A representative of the Tanzanian High Commission in London has also been invited to speak.
The event will take place online, using Zoom. There will be a general discussion and a chance to ask questions.
Hirji is a distinguished Tanzanian mathematician and statistician. But as an undergraduate at the University of Dar es Salaam in the 1970s, he edited the student magazines Cheche and Majimaji, which published Issa Shivji’s pioneering Tanzania: The Silent Class Struggle. He has continued writing on Tanzanian politics and education, and in the last 5 years published six books. This one brings together his writing on education from the 1970s to now.
This event will launch this book. It will also assess Hirji’s work, in the context of the outpouring of creativity at the University of Dar es Salaam in the 1970s.
It will be introduced by Andrew Coulson who has written extensively about Tanzanian political economy. There will be short comments by Colin Leys (better known for his critical work on private capital in the UK NHS), Abdul Paliwala, Emeritus Professor of Law at the University of Warwick, and George Hadjivayanis, all of whom were in Dar at that time. Followed by discussion. The event will be chaired by Ida Hadjivayanis, a lecturer at SOAS and family friend.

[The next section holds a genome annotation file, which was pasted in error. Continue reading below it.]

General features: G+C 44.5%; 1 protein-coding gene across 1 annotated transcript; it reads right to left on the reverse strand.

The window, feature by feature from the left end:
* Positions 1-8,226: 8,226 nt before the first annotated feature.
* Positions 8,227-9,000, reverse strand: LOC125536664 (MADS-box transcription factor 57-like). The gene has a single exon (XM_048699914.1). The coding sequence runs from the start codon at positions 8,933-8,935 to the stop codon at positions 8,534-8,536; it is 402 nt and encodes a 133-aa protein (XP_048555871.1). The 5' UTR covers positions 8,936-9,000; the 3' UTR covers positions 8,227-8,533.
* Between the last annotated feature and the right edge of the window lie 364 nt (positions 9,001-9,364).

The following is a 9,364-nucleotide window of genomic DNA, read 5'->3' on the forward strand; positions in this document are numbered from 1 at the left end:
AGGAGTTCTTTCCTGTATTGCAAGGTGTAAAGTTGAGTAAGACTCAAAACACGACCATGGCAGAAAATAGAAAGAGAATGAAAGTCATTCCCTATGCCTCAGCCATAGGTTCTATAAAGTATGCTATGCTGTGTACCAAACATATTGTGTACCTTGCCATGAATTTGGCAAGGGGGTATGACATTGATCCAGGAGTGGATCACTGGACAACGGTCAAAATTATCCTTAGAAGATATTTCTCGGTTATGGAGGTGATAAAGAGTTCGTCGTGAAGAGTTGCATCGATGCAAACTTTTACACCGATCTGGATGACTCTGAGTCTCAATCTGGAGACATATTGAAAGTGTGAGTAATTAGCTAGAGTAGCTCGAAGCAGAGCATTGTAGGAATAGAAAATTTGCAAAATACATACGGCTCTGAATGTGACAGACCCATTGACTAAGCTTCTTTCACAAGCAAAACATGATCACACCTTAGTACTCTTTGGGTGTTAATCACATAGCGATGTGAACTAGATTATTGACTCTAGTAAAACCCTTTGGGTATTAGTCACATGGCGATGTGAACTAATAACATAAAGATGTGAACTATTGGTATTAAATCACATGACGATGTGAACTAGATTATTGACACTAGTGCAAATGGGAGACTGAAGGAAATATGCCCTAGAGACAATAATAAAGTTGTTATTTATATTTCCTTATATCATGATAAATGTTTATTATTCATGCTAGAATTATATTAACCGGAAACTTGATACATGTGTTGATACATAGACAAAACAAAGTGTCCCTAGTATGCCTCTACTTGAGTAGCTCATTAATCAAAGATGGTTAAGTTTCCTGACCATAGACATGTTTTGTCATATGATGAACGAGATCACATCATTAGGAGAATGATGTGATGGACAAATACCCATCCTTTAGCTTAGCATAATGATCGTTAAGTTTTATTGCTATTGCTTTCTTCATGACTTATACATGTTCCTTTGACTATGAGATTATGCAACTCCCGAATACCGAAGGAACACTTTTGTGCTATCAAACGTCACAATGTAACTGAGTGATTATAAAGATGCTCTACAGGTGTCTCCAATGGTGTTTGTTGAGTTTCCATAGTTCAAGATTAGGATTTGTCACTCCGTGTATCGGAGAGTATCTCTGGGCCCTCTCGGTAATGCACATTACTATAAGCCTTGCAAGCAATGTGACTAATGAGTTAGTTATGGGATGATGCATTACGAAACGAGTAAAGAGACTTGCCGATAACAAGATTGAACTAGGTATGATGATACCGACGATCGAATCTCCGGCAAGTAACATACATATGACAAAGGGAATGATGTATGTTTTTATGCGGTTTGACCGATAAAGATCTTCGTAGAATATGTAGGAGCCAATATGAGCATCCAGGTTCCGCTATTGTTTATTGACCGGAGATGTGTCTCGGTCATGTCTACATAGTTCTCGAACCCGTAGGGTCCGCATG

This will interest all who care about education in Africa, especially at the tertiary level. But also those who are revisiting what happened in Dar es Salaam in the 1960s and 1970s, and how education and ideology played their parts in the dramas that unfolded.
This event is promoted by SOAS and the Britain Tanzania Society.
How is climate change affecting Tanzania now, and how prepared is it for future changes?
Jo Anderson from Carbon Tanzania will discuss “The potential for Climate Change action to deliver economic benefits for Tanzania”
The Paris Agreement on Climate Action allowed for all signatories to decide how they as nations could best contribute to mitigating the effects of dangerous human-induced climate change. Many tropical countries committed to reducing their emissions by dealing with land use, land-use change and forest loss. Tanzania itself has included reducing emissions from deforestation as a key element of their contribution, and in the past 18 months finance has increasingly become available for measurable actions to fulfill this end, with governments and multinational companies committing to “nature-based solutions” and “natural climate solutions”. However the process of securing this finance is complicated and as yet not completely set in stone, and forest nations are still working out how they can best secure finance to help them reduce deforestation and sustainably manage their natural environments. nearly 80% of Tanzania’s carbon emissions come from the land and forest sector, so there is a huge potential for the government, non-state actors and international organisations to bring finance to the country for results based forest conservation.
What needs to be in place for Tanzania to access this opportunity and what actors can be brought together to make it happen?
There will be another speaker, to be confirmed, a chance to ask questions and time for general discussion.All welcome!